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Stop nursing because of a protein allergy?

post #1 of 17
Thread Starter 
My DH and I have been back and forth with my DS's pediatrician now for the last 3 months, because of blood in his stool and frequent (green/mucousy) BMs. She said to stop eating dairy, then with no change to also cut out soy. After doing so things seemed to improve, but then there was a lot of blood (more than before), so we were then referred to a GI doctor. I was very upset after the appt bc he said they want to do a test (rectal scope) to see if it is a milk protein intolerance. He said if it is then I would need to stop BF because it is still milk protein even if I do not eat dairy, and that if I chose to keep it could cause a permanent milk allergy in DS instead of him growing out of it. Has anyone else dealt with this? I do not want to stop nursing as he is only 4 months old :'(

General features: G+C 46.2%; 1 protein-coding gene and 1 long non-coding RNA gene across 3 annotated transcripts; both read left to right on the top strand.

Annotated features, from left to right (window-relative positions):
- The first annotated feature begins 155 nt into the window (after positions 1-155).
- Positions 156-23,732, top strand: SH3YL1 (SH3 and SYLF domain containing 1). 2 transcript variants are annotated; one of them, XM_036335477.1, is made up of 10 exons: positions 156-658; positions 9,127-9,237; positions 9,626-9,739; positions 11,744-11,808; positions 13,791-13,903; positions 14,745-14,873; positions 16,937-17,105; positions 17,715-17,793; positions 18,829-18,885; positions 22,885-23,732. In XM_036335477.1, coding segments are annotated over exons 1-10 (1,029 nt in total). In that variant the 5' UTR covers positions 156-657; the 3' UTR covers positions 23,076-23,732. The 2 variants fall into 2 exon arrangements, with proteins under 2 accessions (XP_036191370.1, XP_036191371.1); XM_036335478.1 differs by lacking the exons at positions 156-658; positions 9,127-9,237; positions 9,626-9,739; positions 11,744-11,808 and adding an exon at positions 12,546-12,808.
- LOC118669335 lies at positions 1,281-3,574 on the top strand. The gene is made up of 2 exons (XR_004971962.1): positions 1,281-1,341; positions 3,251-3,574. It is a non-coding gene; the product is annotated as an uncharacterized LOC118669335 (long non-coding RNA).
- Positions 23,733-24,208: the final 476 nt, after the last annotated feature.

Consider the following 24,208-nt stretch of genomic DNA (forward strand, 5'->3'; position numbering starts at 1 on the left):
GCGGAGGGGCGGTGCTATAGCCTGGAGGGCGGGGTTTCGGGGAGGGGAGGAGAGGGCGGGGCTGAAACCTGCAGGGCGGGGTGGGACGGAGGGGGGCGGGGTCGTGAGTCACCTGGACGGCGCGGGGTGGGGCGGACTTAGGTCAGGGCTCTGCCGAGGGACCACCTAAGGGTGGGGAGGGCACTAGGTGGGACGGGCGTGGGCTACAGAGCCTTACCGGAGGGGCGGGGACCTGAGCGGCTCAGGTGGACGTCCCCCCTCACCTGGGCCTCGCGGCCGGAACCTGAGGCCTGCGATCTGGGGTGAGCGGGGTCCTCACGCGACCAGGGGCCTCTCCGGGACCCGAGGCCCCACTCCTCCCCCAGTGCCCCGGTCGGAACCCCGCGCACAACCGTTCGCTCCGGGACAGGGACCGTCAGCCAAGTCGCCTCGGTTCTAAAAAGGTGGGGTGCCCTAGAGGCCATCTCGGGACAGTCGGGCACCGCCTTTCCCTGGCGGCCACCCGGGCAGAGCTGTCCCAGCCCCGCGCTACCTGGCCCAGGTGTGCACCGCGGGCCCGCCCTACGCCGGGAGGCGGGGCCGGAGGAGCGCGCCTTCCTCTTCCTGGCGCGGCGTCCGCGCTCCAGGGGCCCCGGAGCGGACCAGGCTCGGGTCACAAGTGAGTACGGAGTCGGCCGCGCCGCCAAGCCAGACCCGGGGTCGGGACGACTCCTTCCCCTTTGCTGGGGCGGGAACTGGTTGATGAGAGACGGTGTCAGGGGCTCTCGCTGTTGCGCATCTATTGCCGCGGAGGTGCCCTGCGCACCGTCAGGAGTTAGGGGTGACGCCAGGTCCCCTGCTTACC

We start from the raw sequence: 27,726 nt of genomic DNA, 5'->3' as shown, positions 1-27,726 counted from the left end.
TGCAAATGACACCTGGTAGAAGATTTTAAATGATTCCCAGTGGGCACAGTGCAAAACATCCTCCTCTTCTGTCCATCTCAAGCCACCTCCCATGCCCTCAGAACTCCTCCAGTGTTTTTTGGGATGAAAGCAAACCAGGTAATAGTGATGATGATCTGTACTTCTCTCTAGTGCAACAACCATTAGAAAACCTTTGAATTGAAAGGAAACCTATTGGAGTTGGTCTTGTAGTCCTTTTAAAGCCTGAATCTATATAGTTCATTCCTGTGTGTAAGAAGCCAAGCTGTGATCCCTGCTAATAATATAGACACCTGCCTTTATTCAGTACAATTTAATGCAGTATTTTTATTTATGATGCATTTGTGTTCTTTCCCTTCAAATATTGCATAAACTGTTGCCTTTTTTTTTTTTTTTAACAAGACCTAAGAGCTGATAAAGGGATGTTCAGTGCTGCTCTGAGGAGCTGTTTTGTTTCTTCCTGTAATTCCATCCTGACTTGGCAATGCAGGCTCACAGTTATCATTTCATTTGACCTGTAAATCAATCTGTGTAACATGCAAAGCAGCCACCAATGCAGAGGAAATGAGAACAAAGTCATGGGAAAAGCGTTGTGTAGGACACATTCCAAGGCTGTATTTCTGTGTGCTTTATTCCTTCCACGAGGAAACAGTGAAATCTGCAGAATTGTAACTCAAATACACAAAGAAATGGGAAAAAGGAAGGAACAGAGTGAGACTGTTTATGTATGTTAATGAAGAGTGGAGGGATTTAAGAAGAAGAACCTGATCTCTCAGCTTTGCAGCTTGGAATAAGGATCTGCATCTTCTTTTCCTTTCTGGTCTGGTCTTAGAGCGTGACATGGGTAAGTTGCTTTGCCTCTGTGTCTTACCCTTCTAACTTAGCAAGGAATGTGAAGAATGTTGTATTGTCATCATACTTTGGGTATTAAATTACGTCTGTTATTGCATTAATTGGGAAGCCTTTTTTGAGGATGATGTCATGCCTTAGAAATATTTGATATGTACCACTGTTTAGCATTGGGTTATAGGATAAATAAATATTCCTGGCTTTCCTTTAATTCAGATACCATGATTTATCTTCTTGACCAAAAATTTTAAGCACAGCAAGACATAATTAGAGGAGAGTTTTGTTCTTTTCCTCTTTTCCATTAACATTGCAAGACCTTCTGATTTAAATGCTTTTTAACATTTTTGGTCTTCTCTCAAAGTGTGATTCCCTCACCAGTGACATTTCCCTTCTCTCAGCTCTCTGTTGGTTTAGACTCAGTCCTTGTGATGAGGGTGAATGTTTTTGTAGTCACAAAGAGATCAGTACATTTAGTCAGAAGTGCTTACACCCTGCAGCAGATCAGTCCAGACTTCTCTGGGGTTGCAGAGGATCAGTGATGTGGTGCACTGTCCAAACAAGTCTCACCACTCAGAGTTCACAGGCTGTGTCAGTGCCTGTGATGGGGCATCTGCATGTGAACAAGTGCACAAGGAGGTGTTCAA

post #2 of 17

I'm sorry that you and your little one are going through this. This may be a dumb question but have you removed all dairy sources from your diet? Maybe the babe has an intolerance to something else you're eating. Kellymom.com is a good website and has tons of helpful information for breastfeeding moms. I hope you get some answers soon!

post #3 of 17

Yes, my sons poop has always been this way unit the last month and he is 7 months old but they are always green. I am surprised your doctors acted this way.

 

My pediatrician said that breastmilk digests really fast in some babies and green poops are totally fine as long as baby gains weight.

 

Then for the blood she had all sorts of reasons. They drool too much and it irritates their digestion because saliva is not digestible. He has a cut from pooping so much. As long as the blood was reddish color they didn't seem to care. I was more concerned than them.